This is the second time in recent weeks that the museum has been asked to turn over an antiquity to prosecutors in Manhattan with different circumstances in each case.  As discussed in our recent blog post last week, the Met Museum returned an ancient vase that it bought at auction back in 1989 due to concerns that it may have been looted from Italy.

For more information on this latest antiquity provenance dispute, see “Met Museum Turns Over Another Relic With Disputed Past to Prosecutors,” published online by the New York Times on August 1, 2017.

In recent art world news, last week the United States Court of Appeals for the Ninth Circuit held that a holocaust survivor’s heirs can seek the return of a Nazi looted painting from Spain’s Thyssen-Bornemisza Museum.  The prized painting, “Rue Saint-Honore, Apres-Midi, Effet de Pluie” (1897), is a vibrant Impressionist oil-on-canvas created by Camille Pissaro while living in Paris in the late 19th century. Nearly 80 years ago, Lilly Cassirer was forced to surrender her family’s treasured Pissaro painting to the Nazis in exchange for safe passage out of Germany during the Holocaust.  For nearly the past 20 years, Lilly Cassirer’s heirs have been trying to get it back.

By the end of World War II, the painting had disappeared.  In believing the work was lost, the German government paid Lilly Cassirer $13,000 in total reparations in 1958.  Lilly Cassirer passed away four years later in 1962.  In 1999, a friend of Lilly Cassirer’s grandson Claude Cassirer, who had fled Germany with Lilly and her family in 1939, discovered a photo of the painting in a catalog and reached out to him.  Shortly thereafter, Claude Cassirer learned that the painting was displayed in the Madrid based museum.

Claude Cassirer had initiated the litigation against the museum, which was taken over by his children, David and Ava Cassirer, after Claude’s passing in 2010.  The family had previously went through diplomatic channels to request the return of the painting, but was rejected.

In last Monday’s ruling, the Ninth Circuit concluded that the museum previously failed to establish that it was unaware the painting was stolen when the work was acquired from Baron Hans-Heinrich Thyseen-Bornemisza, scion of Germany’s Thyssen steel empire and one of the 20th century’s most eminent art collectors.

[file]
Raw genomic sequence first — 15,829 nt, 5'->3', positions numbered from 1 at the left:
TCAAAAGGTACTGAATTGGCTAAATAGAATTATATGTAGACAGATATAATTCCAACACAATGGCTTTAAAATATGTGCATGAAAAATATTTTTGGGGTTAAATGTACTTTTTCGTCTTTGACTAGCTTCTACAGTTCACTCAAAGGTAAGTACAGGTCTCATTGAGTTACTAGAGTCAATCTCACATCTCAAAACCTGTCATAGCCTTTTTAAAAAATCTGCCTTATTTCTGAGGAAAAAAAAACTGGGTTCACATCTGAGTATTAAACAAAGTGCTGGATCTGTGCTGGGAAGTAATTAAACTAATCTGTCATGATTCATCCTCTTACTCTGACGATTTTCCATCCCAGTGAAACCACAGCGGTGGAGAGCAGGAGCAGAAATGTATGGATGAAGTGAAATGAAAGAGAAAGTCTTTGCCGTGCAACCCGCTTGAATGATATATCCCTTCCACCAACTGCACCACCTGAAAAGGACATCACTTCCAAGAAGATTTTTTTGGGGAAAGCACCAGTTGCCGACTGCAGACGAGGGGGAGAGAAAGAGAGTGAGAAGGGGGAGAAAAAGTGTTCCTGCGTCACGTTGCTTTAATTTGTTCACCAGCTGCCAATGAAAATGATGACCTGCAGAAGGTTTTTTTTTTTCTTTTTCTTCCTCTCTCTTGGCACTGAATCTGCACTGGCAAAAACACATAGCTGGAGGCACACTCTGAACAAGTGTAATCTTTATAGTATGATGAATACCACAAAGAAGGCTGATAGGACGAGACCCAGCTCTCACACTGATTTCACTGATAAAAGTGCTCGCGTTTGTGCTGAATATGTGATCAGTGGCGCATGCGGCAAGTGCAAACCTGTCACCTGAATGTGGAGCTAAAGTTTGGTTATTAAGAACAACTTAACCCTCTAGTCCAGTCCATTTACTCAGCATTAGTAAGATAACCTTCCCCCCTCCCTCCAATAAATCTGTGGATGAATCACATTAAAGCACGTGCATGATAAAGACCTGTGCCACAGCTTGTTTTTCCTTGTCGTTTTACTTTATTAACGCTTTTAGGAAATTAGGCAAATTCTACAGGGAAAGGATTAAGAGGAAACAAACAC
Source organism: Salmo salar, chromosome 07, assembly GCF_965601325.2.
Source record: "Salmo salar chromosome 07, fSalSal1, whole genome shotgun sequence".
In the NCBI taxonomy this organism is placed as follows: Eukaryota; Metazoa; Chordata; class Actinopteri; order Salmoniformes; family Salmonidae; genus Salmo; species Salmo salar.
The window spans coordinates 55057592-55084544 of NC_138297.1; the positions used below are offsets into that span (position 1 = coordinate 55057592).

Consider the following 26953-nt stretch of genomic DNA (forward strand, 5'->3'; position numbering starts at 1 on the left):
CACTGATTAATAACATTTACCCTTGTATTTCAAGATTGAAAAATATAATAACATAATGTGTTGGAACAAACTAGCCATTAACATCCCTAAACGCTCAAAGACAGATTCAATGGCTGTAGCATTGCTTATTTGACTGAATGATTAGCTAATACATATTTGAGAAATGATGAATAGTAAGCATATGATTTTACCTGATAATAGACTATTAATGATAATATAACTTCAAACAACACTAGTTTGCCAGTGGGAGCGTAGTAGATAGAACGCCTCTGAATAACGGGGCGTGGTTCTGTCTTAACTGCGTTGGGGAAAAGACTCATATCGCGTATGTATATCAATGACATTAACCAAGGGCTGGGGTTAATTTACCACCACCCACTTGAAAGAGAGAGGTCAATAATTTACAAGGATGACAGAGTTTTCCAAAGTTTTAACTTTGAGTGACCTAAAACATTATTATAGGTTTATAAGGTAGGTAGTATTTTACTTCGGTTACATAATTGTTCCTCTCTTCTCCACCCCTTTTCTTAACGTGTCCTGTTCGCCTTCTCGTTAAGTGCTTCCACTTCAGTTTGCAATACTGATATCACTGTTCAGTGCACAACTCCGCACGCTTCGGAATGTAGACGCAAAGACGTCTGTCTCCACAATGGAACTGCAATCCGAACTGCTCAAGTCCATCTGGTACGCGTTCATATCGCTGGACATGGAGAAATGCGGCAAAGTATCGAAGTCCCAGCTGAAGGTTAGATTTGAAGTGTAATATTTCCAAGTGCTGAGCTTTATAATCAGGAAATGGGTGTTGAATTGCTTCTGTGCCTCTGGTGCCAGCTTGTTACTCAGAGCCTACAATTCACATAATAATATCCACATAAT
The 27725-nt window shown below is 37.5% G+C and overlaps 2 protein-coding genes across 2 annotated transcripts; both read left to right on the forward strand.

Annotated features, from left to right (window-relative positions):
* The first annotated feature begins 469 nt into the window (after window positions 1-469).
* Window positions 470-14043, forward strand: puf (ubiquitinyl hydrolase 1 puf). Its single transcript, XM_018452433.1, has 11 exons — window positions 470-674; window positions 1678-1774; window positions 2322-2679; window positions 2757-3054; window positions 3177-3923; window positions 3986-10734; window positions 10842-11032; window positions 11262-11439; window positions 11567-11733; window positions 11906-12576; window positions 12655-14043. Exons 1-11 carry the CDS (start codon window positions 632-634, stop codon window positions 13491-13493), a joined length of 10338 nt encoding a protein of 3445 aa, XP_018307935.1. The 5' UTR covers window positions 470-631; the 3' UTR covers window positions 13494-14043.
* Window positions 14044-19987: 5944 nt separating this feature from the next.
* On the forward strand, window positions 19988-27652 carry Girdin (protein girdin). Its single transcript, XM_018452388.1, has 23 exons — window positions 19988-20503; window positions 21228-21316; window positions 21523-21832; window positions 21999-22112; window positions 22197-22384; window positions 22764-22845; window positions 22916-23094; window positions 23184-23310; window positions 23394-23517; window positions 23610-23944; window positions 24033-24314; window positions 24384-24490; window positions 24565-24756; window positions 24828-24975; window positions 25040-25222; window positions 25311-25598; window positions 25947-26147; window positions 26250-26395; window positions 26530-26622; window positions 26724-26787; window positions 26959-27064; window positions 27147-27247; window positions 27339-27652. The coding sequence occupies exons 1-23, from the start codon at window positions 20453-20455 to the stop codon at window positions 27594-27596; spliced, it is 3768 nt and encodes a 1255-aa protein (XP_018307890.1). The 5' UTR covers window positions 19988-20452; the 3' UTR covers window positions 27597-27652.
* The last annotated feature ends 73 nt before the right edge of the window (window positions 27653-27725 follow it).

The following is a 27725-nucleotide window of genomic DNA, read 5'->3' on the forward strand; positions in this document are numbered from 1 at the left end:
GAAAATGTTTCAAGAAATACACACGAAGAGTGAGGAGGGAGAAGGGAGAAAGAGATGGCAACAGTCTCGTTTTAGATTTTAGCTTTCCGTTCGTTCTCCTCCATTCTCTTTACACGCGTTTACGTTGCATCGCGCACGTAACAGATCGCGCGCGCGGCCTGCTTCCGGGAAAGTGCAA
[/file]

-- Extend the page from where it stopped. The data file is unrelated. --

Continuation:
Baron Hans-Heinrich Thyseen-Bornemisza had acquired the painting for $275,000 from a gallery owner in New York in 1976.  Before that, the painting had been sold and resold by various United States art collectors.  The Baron’s art collection of over 700 paintings was eventually turned over to Spain, which created a non-profit foundation to run the museum named for him.

The Cassirer family’s attorney praised the court’s decision and said “[i]t sent a strong message that even public authorities cannot take possession in bad faith of stolen property and then somehow gain title to it simply over the passage of time.”  The museum’s attorney said that Spain remains confident it will prevail and that the museum acquired the painting in good faith.  The Cassirer family disputes the museum’s attorney’s assertion and believes it should have been obvious to museum authorities by the 1990s that the museum had acquired a Nazi looted work.

The Cassirer family is hopeful that the outcome will lead to the return of the painting and has said that it should be displayed publicly.  The Pissaro painting has been appraised at more than $30 million.

For a detailed background and procedural history of the case, see the Ninth Circuit’s decision captioned Cassirer v. Thyssen-Bornemisza Collection Foundation of July 10, 2017.

 

In recent art news, known art fraudster Vincent Lopreto, who previously served time in prison for selling forged Damien Hirst prints, was charged in a Manhattan courtroom yesterday for selling nearly half a million dollars worth of counterfeit Damien Hirst prints over a two year period. Lopreto pleaded not guilty. Two other individuals, Marco Saverino and Paul Motta, have been charged in the alleged art fraud scheme as well. Those individuals are being held out of state.

Lopreto was arrested in New Orleans last week following a recent sting operation by undercover New York police officers, who bought a couple of Lopreto’s counterfeit Damien Hirst prints. Lopreto and the other defendants were selling the fake art work for between $3,000 to $14,000 for each print. Authorities claim that Lopreto had been advertising the “limited edition” prints online with alleged fake certificates of authenticity and purchase receipts.

Manhattan District Attorney Cyrus Vance said in a statement that this case of fraud “went beyond plain imitation” as the defendants had deceived “a multitude of buyers into purchasing counterfeit art that was falsely passed off as genuine.”